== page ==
Want to experience Japan but don't have the budget?
Experience Japan in Adelaide
Although Australia is far away from everywhere, you can actually experience an array of different cultures without leaving the country. I'm going to show you how you can spend a day in the city in the Japanese way. It is one of my favourite school holiday activities for children. It can also be a perfect date to see whether your partner is compatible with you to go to an exotic location to experience a new culture.
You can pick and choose any element in my itinerary to suit your tastes. I like to start my trip from a stroll in the very green & lush Himeji Garden on the South Terrace. It was built in 1982 to celebrate the friendship between Adelaide & our sister city Himeji. Japanese garden is world famous in their design. There is something different in every corner. Children can explore stepping stones and the water features. Adults can admire the bonsai and even meditate while looking at the dry garden where sand and rock are the key elements. You won't find this in an English garden, right? Teens can take their best shots for Instagram and upload stories like a tourist. Your friends may think you've gone to Japan for a holiday if you are careful enough to choose the right angle. Don't forget to listen to the water that has calming & relaxing effects. Sound is an important feature of Japanese gardens too.
A section dedicated to chopsticks. Have you seen that many different chopsticks in your life?
Next, I'd take the free tram to the very centre of Adelaide. Get off at Victoria Square for a bit of Japanese shopping. First stop is the Little Tokyo next to the Hilton Hotel. This shop is my ultimate fix for all things Japanese from snack to cookware, homeware to quirky accessories. This is a perfect stop to practise a few Japanese phrases like konnichiwa (hello), arigato (thank you) and even sayonara (goodbye) with their Japanese staff. You will notice they do bow a lot just like what you will experience in Japan. Kawaii on Gouger Street stems from the idea of 100 yen shop in Japan. All items are fixed price, only AUD $2.80, unless marked. You will be surprised that quite a few items are made in Japan despite the low prices. Go find Ramune in the shop. What is it? It is probably the most famous Japanese soft drink. What's so special about it? Buy one and try it. A lot of people keep the bottle as a souvenir.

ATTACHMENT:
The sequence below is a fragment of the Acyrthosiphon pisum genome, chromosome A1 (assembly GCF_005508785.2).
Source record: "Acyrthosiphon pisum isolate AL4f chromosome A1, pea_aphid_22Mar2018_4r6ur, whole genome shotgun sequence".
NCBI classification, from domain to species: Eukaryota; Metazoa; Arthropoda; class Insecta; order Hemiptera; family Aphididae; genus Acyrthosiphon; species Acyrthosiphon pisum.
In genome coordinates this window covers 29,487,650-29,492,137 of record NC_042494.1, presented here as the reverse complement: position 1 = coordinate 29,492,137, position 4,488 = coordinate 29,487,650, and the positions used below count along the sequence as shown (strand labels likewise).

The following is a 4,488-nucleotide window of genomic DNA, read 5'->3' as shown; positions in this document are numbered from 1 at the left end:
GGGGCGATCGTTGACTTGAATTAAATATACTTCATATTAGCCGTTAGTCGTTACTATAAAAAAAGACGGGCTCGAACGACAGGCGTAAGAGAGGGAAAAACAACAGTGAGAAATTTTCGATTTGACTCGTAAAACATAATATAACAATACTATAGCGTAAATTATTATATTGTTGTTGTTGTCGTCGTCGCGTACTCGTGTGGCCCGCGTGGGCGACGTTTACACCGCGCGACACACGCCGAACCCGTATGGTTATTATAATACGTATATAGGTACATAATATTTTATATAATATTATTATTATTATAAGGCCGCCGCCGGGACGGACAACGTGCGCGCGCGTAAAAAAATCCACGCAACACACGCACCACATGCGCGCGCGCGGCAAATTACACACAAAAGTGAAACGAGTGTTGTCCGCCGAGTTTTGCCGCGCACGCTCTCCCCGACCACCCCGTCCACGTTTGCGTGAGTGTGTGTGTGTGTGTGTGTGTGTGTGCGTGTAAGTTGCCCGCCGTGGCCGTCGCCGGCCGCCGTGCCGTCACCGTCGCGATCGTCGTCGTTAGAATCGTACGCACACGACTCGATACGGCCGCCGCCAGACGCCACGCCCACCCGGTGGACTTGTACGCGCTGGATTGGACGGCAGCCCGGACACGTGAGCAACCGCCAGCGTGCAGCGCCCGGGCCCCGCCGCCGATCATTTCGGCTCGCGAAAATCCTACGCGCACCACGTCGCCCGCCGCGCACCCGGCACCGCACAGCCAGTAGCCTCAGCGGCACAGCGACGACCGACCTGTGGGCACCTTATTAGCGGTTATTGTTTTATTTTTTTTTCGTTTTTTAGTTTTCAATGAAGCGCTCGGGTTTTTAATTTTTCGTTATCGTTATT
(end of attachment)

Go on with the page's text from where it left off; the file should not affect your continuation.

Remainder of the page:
Time to use Google Translate for these beauty products (I think they are)
Sharing the same entrance is Kawaii Fashion which is a heaven for those who want to try new beauty products from Japan. From shampoo to lotion, you will be spoilt with choices. The only issue is that they are all packaged in Japanese. There are a few signs here and there for some products. If there is any doubt, you can always ask the friendly staff. Another perfect opportunity to practise getting used to the Japanese language. Why not get yourself familiar with Google Translate?
Hungry by now? Ryo's noodles will teleport you to Tokyo. Their ramen is house-made. A trip to Japan will not be complete without picking the sushi off the conveyor belts from the Sushi Train. Both restaurants are on Gouger Street. Have you tried some of these unique Japanese ice-cream flavours Green Tea & Black Sesame? They are extremely addictive! I will leave it to you to find out where to buy them. I'm guessing you probably want to try that mochi, a dessert made with glutinous rice, sitting below the Green Tea ice-cream in the freezer.
In the northern part of the city, you can find Japanese arts from the Art Gallery of South Australia. Have you seen a painting from one of the most famous modern Japanese artists Yayoi Kusama? We have one in our art gallery. You don't need to fly to Tokyo to see it. My tip to find her artwork is to look for lots of circles on a canvas. For shopping, you can visit Daiso Japan for 100yen style shopping, Shin Tokyo for all your Japanese cultural fix including manga (comic books), collectables & video games and The Tangerine Fox for their Japanese ceramics.
Tatami sitting in Ginza Miyako. You won't find the same setting in Japan as you kneel on the mat there.
Food wise, you are also spoilt with choices from the many Japanese food stalls in various food courts to the upmarket Japanese restaurants like Ginza Miyako Japanese restaurant at the Stamford Adelaide Hotel. I would definitely recommend a sitting at the Tatami mats in the Ginza Miyako served by the kimono wearing waitresses. Kneeling on Tatami mats to eat is a real deal in Japan. A taste of what it is like is definitely cultural immersion. Shiki in the Hilton Hotel will fire a spectacular Teppanyaki but the price is on the high side. It's certainly worth saving money for a special occasion.
$10 Japanese Karaage Chicken special lunch deal at Ginza Miyako
Thank you so much for this article!
I had no idea we had a Japanese garden in Adelaide! We are about to host a Japanese exchange student so we are trying to immerse ourselves in all things Japanese before she arrives.